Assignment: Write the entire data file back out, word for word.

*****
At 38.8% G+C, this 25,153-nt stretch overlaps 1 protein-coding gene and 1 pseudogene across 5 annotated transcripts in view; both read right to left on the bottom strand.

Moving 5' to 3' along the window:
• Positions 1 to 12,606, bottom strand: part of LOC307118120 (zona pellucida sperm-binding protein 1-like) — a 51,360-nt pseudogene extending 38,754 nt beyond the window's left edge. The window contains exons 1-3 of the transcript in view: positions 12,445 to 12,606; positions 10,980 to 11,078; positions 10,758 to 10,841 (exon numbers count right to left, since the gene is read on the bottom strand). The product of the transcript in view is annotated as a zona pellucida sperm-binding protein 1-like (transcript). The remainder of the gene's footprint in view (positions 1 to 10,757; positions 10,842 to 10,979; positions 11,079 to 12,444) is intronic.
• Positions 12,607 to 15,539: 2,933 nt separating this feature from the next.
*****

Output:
At 38.8% G+C, this 25,153-nt stretch overlaps 1 protein-coding gene and 1 pseudogene across 5 annotated transcripts in view; both read right to left on the bottom strand.

Moving 5' to 3' along the window:
• Positions 1 to 12,606, bottom strand: part of LOC307118120 (zona pellucida sperm-binding protein 1-like) — a 51,360-nt pseudogene extending 38,754 nt beyond the window's left edge. The window contains exons 1-3 of the transcript in view: positions 12,445 to 12,606; positions 10,980 to 11,078; positions 10,758 to 10,841 (exon numbers count right to left, since the gene is read on the bottom strand). The product of the transcript in view is annotated as a zona pellucida sperm-binding protein 1-like (transcript). The remainder of the gene's footprint in view (positions 1 to 10,757; positions 10,842 to 10,979; positions 11,079 to 12,444) is intronic.
• Positions 12,607 to 15,539: 2,933 nt separating this feature from the next.